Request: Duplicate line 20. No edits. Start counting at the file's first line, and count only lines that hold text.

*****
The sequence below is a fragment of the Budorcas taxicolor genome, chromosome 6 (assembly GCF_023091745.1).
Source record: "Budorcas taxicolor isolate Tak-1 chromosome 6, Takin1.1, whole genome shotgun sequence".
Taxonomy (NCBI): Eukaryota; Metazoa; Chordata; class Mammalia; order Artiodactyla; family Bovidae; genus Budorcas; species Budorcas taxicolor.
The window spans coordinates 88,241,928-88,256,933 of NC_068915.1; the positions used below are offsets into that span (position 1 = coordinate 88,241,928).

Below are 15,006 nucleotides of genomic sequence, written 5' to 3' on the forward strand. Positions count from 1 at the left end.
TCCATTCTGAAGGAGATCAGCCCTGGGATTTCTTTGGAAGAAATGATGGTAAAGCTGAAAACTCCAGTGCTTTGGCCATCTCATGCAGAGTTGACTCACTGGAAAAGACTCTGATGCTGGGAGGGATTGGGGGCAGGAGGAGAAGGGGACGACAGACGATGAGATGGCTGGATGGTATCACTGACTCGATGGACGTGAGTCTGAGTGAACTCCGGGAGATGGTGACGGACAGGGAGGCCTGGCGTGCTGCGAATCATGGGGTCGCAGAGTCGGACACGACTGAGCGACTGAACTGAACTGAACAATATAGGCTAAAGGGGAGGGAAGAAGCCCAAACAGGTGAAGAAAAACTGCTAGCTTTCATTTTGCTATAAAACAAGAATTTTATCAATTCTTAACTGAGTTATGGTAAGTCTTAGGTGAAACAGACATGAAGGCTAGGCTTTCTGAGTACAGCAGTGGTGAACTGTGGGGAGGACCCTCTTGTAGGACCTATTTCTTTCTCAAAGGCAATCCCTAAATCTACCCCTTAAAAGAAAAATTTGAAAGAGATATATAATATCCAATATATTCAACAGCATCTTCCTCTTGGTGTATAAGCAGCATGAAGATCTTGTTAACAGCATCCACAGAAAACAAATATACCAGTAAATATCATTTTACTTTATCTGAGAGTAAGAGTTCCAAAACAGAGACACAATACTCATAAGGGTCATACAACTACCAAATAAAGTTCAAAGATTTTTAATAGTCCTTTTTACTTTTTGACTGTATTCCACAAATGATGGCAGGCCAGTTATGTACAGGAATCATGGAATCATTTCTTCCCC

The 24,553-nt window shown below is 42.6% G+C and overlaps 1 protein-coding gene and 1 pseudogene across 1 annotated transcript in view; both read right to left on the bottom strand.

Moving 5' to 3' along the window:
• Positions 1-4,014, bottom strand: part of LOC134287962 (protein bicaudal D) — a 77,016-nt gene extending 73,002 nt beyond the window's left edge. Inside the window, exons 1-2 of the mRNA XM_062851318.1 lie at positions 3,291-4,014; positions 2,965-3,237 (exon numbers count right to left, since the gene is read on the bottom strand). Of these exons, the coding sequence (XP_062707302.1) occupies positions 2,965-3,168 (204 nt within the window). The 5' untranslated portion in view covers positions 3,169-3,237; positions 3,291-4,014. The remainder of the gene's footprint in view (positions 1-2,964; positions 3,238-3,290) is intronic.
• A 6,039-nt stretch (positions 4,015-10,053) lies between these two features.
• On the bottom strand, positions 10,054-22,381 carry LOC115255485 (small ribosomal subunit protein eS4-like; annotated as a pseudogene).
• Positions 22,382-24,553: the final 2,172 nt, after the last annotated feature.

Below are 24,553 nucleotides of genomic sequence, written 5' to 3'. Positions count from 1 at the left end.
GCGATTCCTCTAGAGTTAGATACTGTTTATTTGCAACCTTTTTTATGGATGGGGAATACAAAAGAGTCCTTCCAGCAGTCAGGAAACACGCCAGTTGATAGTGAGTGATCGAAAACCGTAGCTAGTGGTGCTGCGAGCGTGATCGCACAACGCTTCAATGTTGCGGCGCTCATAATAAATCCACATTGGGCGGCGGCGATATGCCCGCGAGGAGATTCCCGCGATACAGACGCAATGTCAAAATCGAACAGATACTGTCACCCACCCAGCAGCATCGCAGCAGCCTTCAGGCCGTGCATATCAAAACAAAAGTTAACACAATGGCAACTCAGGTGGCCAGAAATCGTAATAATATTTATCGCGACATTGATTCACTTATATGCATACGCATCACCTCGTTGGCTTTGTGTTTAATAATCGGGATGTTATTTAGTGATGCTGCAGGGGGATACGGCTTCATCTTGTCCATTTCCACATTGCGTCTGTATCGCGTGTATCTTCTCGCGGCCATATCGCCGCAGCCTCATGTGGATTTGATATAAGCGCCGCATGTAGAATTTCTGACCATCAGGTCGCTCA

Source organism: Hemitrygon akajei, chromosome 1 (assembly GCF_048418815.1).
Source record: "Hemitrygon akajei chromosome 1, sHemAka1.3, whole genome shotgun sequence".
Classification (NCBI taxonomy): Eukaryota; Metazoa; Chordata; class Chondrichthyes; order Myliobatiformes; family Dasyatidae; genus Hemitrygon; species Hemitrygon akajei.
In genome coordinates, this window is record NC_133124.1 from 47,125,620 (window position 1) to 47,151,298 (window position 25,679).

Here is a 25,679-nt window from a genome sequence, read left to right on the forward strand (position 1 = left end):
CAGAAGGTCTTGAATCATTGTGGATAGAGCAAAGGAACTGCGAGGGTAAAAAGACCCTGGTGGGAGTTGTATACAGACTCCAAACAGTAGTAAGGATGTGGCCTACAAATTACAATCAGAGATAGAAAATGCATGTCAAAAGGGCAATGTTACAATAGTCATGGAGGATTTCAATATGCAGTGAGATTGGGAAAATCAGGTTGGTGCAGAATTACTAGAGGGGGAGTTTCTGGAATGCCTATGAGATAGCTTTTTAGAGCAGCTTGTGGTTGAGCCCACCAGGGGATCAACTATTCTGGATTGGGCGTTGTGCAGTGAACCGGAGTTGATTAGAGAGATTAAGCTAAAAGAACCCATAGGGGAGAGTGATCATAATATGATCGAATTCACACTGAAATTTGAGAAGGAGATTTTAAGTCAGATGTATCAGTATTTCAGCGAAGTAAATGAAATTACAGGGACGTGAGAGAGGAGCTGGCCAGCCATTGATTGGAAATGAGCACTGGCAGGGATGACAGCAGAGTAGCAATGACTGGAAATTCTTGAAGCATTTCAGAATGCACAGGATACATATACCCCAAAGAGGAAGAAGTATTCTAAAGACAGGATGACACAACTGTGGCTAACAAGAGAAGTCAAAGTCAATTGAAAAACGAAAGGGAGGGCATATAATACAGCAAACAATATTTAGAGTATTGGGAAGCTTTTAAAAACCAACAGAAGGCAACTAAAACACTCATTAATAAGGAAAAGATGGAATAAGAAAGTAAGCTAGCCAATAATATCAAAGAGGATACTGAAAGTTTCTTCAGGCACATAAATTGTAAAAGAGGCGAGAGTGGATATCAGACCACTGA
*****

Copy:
CAGAAGGTCTTGAATCATTGTGGATAGAGCAAAGGAACTGCGAGGGTAAAAAGACCCTGGTGGGAGTTGTATACAGACTCCAAACAGTAGTAAGGATGTGGCCTACAAATTACAATCAGAGATAGAAAATGCATGTCAAAAGGGCAATGTTACAATAGTCATGGAGGATTTCAATATGCAGTGAGATTGGGAAAATCAGGTTGGTGCAGAATTACTAGAGGGGGAGTTTCTGGAATGCCTATGAGATAGCTTTTTAGAGCAGCTTGTGGTTGAGCCCACCAGGGGATCAACTATTCTGGATTGGGCGTTGTGCAGTGAACCGGAGTTGATTAGAGAGATTAAGCTAAAAGAACCCATAGGGGAGAGTGATCATAATATGATCGAATTCACACTGAAATTTGAGAAGGAGATTTTAAGTCAGATGTATCAGTATTTCAGCGAAGTAAATGAAATTACAGGGACGTGAGAGAGGAGCTGGCCAGCCATTGATTGGAAATGAGCACTGGCAGGGATGACAGCAGAGTAGCAATGACTGGAAATTCTTGAAGCATTTCAGAATGCACAGGATACATATACCCCAAAGAGGAAGAAGTATTCTAAAGACAGGATGACACAACTGTGGCTAACAAGAGAAGTCAAAGTCAATTGAAAAACGAAAGGGAGGGCATATAATACAGCAAACAATATTTAGAGTATTGGGAAGCTTTTAAAAACCAACAGAAGGCAACTAAAACACTCATTAATAAGGAAAAGATGGAATAAGAAAGTAAGCTAGCCAATAATATCAAAGAGGATACTGAAAGTTTCTTCAGGCACATAAATTGTAAAAGAGGCGAGAGTGGATATCAGACCACTGA